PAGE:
I Was Totally Destroying It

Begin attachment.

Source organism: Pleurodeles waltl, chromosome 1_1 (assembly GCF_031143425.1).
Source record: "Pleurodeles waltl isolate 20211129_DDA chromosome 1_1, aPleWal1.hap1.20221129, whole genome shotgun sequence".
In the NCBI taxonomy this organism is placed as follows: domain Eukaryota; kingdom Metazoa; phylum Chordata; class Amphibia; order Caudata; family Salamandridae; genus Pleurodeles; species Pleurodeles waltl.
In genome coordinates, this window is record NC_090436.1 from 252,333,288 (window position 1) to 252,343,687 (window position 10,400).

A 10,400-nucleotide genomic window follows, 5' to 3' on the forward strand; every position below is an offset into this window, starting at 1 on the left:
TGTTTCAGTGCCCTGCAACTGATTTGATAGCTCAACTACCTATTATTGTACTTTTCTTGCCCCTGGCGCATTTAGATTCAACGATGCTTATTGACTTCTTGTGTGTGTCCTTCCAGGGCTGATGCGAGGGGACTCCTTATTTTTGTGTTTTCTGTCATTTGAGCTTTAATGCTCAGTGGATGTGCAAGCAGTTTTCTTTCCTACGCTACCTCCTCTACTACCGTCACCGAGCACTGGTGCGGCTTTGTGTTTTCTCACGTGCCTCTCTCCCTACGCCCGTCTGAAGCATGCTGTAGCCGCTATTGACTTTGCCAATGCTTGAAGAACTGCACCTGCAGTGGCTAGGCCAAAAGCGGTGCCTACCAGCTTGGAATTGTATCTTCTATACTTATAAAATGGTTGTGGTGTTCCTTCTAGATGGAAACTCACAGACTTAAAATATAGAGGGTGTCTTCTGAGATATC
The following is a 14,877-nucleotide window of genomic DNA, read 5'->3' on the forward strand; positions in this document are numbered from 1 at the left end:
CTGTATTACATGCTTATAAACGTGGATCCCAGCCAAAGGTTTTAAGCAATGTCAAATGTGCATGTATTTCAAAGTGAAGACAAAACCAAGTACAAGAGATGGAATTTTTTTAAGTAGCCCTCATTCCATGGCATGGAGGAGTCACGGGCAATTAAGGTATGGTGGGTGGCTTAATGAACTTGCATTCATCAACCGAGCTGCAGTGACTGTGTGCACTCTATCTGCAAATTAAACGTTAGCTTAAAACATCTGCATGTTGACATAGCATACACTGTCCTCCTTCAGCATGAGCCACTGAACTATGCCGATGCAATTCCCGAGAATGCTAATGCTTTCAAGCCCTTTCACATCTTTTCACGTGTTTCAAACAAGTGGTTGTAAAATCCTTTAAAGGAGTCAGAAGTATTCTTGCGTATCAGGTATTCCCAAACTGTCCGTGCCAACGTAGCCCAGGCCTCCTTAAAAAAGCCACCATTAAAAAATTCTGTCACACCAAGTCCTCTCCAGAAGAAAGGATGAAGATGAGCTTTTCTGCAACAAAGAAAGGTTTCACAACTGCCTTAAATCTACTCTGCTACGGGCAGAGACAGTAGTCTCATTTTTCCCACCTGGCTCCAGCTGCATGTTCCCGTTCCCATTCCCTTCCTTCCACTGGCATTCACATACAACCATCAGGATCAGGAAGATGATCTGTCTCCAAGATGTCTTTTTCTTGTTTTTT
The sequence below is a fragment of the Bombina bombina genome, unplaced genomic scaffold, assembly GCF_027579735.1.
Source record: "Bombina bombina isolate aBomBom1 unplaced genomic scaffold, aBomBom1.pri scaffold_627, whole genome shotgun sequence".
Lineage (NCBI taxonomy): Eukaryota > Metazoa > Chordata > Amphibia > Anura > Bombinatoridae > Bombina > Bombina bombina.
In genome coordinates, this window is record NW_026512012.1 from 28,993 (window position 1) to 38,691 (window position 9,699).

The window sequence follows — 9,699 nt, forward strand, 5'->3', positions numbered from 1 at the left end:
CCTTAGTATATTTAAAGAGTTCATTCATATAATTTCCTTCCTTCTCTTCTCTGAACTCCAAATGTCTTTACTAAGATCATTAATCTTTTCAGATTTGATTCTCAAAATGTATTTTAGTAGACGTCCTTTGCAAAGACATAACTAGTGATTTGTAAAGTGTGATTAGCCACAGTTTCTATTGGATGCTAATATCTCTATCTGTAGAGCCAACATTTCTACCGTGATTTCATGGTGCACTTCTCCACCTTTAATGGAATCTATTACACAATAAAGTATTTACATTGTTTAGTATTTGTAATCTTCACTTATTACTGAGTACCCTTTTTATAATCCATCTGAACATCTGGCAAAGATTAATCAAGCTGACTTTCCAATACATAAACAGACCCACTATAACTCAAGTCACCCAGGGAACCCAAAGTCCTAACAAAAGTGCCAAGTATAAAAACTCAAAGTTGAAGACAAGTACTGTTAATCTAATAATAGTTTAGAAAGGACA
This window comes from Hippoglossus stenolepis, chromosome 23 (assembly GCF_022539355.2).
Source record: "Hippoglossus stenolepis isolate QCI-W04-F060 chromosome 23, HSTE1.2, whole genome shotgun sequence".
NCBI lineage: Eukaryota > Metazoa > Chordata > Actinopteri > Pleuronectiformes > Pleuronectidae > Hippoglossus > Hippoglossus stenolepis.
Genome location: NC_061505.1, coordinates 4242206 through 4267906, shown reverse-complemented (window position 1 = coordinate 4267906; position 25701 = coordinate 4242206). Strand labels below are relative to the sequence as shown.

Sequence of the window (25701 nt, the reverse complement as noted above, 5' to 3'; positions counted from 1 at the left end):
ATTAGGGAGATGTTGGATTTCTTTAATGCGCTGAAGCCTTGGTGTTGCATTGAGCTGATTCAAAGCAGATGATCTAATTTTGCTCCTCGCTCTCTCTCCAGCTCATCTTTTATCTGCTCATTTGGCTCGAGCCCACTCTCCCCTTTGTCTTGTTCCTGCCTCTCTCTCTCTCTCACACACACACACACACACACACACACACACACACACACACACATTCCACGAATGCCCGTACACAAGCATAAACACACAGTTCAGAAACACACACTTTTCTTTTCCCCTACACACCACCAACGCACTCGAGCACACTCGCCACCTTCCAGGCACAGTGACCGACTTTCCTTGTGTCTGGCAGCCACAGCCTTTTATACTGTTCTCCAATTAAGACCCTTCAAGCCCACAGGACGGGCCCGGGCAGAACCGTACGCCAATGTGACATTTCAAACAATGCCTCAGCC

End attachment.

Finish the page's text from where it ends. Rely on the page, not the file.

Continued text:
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For indie pop lovers who cut their teeth on Blake Babies and miss their special blend of boy-girl vocals, blustery guitars, and winsome melodies, I Was Totally Destroying It update that sound appealingly on their second full-length album. On this set of tunes inspired largely by the breakup of co-leaders Rachel Hirsh and John Booker, the band airs its dirty laundry with both convincing emotional abandon and tightly controlled melodic precision that suggests a heavy classic rock influence. None of this is to suggest that the album is a downer, though. The songs extol freedom as much as they mourn loss, and frequently burst into sparks-yielding, triumphant choruses that belie the vulnerable lyrics. "Come Out Come Out" sports a riff -- paired with a classic power pop drum pummel -- that aims squarely for the pleasure center. "A Reason To" brags a striking chorus that recalls the Police at their most rocking. Within the clearly defined aesthetic parameters lies a pleasing range of styles, too. "Turn My Grave" is a shimmering folk-rock mirage with a tart little hook. "A Cup of Tea" features a gorgeous, watery guitar intro that seems to have leapt out of the Chills' canon, and a pleading refrain that has all the makings of a "heavenly pop hit." That the quintet can turn personal misery into explosive beauty attests to strong songwriting chops, real vision, and the kind of rapport that is clearly worth preserving, even after the romance fades.

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